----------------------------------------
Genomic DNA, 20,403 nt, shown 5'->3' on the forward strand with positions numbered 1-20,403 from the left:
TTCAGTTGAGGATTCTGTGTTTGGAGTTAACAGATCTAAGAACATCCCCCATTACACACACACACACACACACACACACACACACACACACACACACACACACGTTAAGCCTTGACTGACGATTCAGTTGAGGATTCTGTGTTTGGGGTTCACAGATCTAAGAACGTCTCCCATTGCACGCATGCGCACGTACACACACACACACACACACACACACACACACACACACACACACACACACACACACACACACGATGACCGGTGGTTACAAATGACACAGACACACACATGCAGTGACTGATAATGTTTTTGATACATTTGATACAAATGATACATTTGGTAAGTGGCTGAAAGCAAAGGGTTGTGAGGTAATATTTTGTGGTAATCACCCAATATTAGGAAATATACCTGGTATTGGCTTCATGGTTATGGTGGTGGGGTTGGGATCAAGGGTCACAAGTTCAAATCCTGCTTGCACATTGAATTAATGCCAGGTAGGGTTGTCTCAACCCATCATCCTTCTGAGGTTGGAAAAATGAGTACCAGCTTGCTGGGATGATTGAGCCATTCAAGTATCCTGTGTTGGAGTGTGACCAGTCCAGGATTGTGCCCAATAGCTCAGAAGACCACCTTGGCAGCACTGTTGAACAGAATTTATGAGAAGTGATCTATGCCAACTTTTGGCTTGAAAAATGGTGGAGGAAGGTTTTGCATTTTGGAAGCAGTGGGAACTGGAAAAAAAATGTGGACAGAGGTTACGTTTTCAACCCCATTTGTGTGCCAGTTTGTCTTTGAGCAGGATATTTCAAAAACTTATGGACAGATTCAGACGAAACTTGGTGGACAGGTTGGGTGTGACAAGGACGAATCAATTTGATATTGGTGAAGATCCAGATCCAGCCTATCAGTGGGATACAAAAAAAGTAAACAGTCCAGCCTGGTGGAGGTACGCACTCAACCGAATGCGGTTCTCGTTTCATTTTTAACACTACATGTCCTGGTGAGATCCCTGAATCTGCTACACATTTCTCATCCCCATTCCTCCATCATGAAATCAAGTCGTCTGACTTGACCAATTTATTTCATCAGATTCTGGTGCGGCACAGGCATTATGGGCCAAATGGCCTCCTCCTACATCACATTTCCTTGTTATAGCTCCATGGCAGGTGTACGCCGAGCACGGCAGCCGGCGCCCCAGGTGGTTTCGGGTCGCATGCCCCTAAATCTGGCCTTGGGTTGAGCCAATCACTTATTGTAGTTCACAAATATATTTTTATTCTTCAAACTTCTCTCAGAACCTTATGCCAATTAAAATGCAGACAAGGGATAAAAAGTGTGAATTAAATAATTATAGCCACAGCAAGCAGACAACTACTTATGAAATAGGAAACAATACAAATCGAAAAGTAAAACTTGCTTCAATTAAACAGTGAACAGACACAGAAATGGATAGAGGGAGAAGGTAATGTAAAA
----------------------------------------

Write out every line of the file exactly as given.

Genomic DNA, 20,403 nt, shown 5'->3' on the forward strand with positions numbered 1-20,403 from the left:
TTCAGTTGAGGATTCTGTGTTTGGAGTTAACAGATCTAAGAACATCCCCCATTACACACACACACACACACACACACACACACACACACACACACACACACACGTTAAGCCTTGACTGACGATTCAGTTGAGGATTCTGTGTTTGGGGTTCACAGATCTAAGAACGTCTCCCATTGCACGCATGCGCACGTACACACACACACACACACACACACACACACACACACACACACACACACACACACACACACACGATGACCGGTGGTTACAAATGACACAGACACACACATGCAGTGACTGATAATGTTTTTGATACATTTGATACAAATGATACATTTGGTAAGTGGCTGAAAGCAAAGGGTTGTGAGGTAATATTTTGTGGTAATCACCCAATATTAGGAAATATACCTGGTATTGGCTTCATGGTTATGGTGGTGGGGTTGGGATCAAGGGTCACAAGTTCAAATCCTGCTTGCACATTGAATTAATGCCAGGTAGGGTTGTCTCAACCCATCATCCTTCTGAGGTTGGAAAAATGAGTACCAGCTTGCTGGGATGATTGAGCCATTCAAGTATCCTGTGTTGGAGTGTGACCAGTCCAGGATTGTGCCCAATAGCTCAGAAGACCACCTTGGCAGCACTGTTGAACAGAATTTATGAGAAGTGATCTATGCCAACTTTTGGCTTGAAAAATGGTGGAGGAAGGTTTTGCATTTTGGAAGCAGTGGGAACTGGAAAAAAAATGTGGACAGAGGTTACGTTTTCAACCCCATTTGTGTGCCAGTTTGTCTTTGAGCAGGATATTTCAAAAACTTATGGACAGATTCAGACGAAACTTGGTGGACAGGTTGGGTGTGACAAGGACGAATCAATTTGATATTGGTGAAGATCCAGATCCAGCCTATCAGTGGGATACAAAAAAAGTAAACAGTCCAGCCTGGTGGAGGTACGCACTCAACCGAATGCGGTTCTCGTTTCATTTTTAACACTACATGTCCTGGTGAGATCCCTGAATCTGCTACACATTTCTCATCCCCATTCCTCCATCATGAAATCAAGTCGTCTGACTTGACCAATTTATTTCATCAGATTCTGGTGCGGCACAGGCATTATGGGCCAAATGGCCTCCTCCTACATCACATTTCCTTGTTATAGCTCCATGGCAGGTGTACGCCGAGCACGGCAGCCGGCGCCCCAGGTGGTTTCGGGTCGCATGCCCCTAAATCTGGCCTTGGGTTGAGCCAATCACTTATTGTAGTTCACAAATATATTTTTATTCTTCAAACTTCTCTCAGAACCTTATGCCAATTAAAATGCAGACAAGGGATAAAAAGTGTGAATTAAATAATTATAGCCACAGCAAGCAGACAACTACTTATGAAATAGGAAACAATACAAATCGAAAAGTAAAACTTGCTTCAATTAAACAGTGAACAGACACAGAAATGGATAGAGGGAGAAGGTAATGTAAAA